Times have indeed changed. In 2020, staff at the left-leaning title signed a letter to the editor criticising “transphobic content”.
An ex-Guardian staffer who wishes to remain anonymous told Attitude: “I loved working at The Guardian but the first anti-trans editorial in 2018 changed everything. I still got on great with my immediate colleagues and there was no overt hostility — we know from internal discussions and organising that a large majority of Guardian staff are actually trans allies — but the atmosphere for LGBTQ+ staff felt different after that. You realise that some colleagues are actively campaigning against your rights, that they think awful, unfounded things about you and that on the outside, The Guardian’s anti-LGBT reputation is growing and spreading. It’s heartbreaking.
“I was aware of other trans people leaving the organisation and I eventually felt like I had no choice, either. Working for a company that might say inclusive things internally but then blast exclusionary misinformation externally — something over which most staff had no say or recourse — was wearing me down and damaging my mental health. I couldn’t stay and maintain my dignity or self-esteem at the same time.
“The situation felt, and still feels, totally hopeless. The only way for the paper to move forward and recover its reputation is to fully revoke its current anti-trans editorial position. But that feels like an impossibility right now. One of the paper’s core values is: ‘We stand up for what we believe is right, not what is easy’ and I’d say that’s its biggest failure.”
Attitude asked the newspaper: “What’s your message to LGBTQs and allies who believe The Guardian is systemically anti-LGBTQ?” and received this response from a Guardian News & Media spokesperson: “We are a news organisation that’s always been committed to representing a wide range of views on many topics in our coverage. Our editorial remit is to engage with the important issues of the day, and to never shy away from difficult or divisive subjects — and we understand there will always be debate around the issues we cover.
“No organisation is perfect and The Guardian continues to do as much as any major news organisation to highlight the rights and lives of LGBTQ people in depth, and with empathy…. We have worked hard to make The Guardian an inclusive environment for all staff over many years, and to support our LGBTQ employees.”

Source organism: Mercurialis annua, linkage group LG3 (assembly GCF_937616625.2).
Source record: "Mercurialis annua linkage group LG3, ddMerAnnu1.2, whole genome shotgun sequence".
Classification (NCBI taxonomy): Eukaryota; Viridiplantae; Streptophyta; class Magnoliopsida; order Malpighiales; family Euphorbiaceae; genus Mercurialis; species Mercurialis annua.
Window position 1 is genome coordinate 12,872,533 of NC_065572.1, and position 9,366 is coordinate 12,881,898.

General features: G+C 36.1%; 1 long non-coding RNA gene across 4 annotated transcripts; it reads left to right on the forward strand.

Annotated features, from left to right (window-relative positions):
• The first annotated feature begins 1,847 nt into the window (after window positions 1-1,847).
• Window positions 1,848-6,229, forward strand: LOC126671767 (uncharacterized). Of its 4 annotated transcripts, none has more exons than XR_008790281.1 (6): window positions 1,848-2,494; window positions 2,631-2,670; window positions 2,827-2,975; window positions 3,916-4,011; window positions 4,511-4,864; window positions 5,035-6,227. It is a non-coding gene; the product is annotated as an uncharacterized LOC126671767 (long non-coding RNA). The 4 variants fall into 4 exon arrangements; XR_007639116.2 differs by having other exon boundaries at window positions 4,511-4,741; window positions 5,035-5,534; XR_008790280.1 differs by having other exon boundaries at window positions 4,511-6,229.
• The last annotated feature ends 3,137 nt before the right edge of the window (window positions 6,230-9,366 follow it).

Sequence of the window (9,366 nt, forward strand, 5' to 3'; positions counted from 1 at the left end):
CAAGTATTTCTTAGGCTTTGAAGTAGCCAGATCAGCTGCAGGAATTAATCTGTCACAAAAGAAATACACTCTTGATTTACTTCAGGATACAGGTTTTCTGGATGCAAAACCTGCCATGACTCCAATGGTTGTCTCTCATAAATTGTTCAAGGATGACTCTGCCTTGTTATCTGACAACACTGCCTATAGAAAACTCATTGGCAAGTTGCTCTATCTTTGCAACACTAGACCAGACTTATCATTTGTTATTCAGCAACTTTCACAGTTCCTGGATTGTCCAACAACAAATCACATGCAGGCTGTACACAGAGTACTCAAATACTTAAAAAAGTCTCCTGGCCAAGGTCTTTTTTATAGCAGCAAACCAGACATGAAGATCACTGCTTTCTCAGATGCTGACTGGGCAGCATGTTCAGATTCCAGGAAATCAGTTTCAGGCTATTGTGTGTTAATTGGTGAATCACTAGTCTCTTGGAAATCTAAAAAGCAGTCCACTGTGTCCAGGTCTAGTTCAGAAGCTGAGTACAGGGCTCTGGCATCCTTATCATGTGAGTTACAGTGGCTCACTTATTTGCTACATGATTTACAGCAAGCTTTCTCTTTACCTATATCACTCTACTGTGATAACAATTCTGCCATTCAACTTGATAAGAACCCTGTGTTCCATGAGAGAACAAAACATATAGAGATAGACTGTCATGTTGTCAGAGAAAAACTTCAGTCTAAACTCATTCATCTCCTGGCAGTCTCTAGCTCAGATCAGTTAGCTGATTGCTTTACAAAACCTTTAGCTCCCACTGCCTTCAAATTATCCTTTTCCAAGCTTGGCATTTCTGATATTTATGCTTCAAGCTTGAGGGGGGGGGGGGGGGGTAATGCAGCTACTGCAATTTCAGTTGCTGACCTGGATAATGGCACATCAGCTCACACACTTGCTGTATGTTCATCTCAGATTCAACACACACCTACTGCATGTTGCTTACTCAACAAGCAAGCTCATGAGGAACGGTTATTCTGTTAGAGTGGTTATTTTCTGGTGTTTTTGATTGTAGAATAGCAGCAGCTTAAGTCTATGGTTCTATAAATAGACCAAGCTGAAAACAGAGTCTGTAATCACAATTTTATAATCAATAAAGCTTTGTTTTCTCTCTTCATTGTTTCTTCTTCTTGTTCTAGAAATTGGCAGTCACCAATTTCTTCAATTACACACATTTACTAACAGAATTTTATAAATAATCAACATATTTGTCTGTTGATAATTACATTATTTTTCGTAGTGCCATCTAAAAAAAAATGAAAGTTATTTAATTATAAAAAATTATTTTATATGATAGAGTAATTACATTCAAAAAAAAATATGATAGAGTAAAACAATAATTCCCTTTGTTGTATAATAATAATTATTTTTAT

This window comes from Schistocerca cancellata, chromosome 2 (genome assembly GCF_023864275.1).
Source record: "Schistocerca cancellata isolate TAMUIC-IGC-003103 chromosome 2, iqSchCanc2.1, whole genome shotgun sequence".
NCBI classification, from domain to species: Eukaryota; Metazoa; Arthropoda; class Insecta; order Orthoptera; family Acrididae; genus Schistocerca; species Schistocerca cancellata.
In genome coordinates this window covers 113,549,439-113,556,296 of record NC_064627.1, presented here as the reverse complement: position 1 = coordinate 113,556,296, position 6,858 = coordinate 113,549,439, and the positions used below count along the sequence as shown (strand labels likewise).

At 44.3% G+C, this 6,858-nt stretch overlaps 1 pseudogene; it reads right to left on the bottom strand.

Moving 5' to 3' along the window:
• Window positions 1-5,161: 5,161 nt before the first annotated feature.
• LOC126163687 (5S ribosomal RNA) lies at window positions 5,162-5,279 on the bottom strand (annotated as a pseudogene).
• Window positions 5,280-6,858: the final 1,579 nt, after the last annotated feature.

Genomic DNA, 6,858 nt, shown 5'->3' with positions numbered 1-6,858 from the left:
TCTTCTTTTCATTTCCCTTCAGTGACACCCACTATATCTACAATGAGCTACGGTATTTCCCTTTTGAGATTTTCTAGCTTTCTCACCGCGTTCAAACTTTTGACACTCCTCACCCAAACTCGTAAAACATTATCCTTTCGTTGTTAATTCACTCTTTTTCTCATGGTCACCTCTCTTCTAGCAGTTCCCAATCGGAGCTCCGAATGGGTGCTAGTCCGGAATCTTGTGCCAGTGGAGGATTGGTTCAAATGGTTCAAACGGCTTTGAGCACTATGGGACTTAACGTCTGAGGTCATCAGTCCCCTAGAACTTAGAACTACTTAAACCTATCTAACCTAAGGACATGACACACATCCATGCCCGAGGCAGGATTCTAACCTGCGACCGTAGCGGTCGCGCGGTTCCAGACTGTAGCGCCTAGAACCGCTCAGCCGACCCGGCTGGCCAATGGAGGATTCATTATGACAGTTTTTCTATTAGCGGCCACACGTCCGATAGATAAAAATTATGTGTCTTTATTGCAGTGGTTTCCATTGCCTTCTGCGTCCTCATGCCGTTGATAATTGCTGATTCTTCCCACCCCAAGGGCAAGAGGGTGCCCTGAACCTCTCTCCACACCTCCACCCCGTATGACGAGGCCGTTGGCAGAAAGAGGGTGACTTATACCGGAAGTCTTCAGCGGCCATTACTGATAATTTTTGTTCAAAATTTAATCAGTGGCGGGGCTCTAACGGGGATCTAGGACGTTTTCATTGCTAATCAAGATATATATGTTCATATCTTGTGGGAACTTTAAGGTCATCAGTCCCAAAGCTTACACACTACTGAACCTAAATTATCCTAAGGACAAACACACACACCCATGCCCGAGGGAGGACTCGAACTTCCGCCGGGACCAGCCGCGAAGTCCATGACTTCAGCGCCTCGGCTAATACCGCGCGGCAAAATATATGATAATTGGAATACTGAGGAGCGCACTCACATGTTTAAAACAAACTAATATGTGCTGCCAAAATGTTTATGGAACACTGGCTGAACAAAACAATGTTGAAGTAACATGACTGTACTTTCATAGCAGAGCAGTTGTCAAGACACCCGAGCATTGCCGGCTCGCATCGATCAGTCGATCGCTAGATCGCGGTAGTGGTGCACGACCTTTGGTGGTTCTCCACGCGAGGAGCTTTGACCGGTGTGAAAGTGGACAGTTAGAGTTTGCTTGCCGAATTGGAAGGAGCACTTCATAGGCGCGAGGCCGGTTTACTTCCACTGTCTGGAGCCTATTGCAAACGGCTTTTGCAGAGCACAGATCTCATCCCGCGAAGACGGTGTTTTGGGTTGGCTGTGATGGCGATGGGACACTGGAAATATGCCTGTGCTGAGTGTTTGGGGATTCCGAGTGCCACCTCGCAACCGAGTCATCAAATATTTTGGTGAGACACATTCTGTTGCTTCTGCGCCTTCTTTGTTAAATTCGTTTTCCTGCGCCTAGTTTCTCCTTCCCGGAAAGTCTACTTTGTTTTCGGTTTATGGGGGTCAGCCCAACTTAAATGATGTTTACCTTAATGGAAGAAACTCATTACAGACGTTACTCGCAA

Hunte comments on the predicament LGBTQ+ journalists who work for some of these media outlets find themselves in.
Referring to the three organisations whose trans stories he is compiling a report on, he says: “To be a trans journalist working within these places, or non-binary, or to be LGBTQ at all — I know people who feel they can’t be themselves at work or don’t feel they can report on things truly and honestly, because their own experiences are being challenged by the people paying their bills.”
Like Shivani Dave and the anonymous Guardian journalist, Fisher felt compelled to vote with their feet. They used to share a literary agency, the Blair Partnership, with J.K. Rowling, whose opinions on trans people have generated global headlines. “It’s hard to describe the distress and pain caused,” says Fisher of the Harry Potter author’s statements. “But those views exist among a relentless media onslaught that’s constantly vilifying trans people and diminishes our strive for equality.”
In 2020, after asking the agency’s management to reaffirm its stance on trans rights, he left due to feeling “unsupported”.
Lyell felt so strongly about the mainstream media’s coverage of trans people that it was “one of the reasons” they left journalism. They now work as digital engagement officer of Mermaids, a charity and advocacy organisation supporting gender-variant and transgender youth.
“Writing about this stuff wasn’t enough,” they say. “I needed to do more, be on the frontline. Being at Mermaids has brought home how much of a devastating impact poor reporting and media transphobia have on young trans people, their families. It’s crucial LGBTQIA+ people tell their own stories in their own words. That’s why publications like Attitude, DIVA and PinkNews are so important, and more so as mainstream outlets continue chasing clicks at the expense of marginalised communities.”
Hunte points to a change in Conservative government priorities since Theresa May (picture: Wiki)
What’s the story?
What has caused this increase in anti-LGBTQ+ feeling? Hunte felt there was a sea change when Boris Johnson took up residence in Downing Street in 2019. “The nature of LGBT rights has completely changed,” he says. “In 2018 I was in Downing Street at a summer party where Theresa May talked about an LGBT action plan; these incredible things she was going to be doing. Then the government changed, the situation changed. Suddenly, trans people were fighting for their rights, conversion therapy wasn’t being banned, there wasn’t a call for same-sex marriage in Northern Ireland. My role changed from celebrating a community to uncovering traumatic stuff.”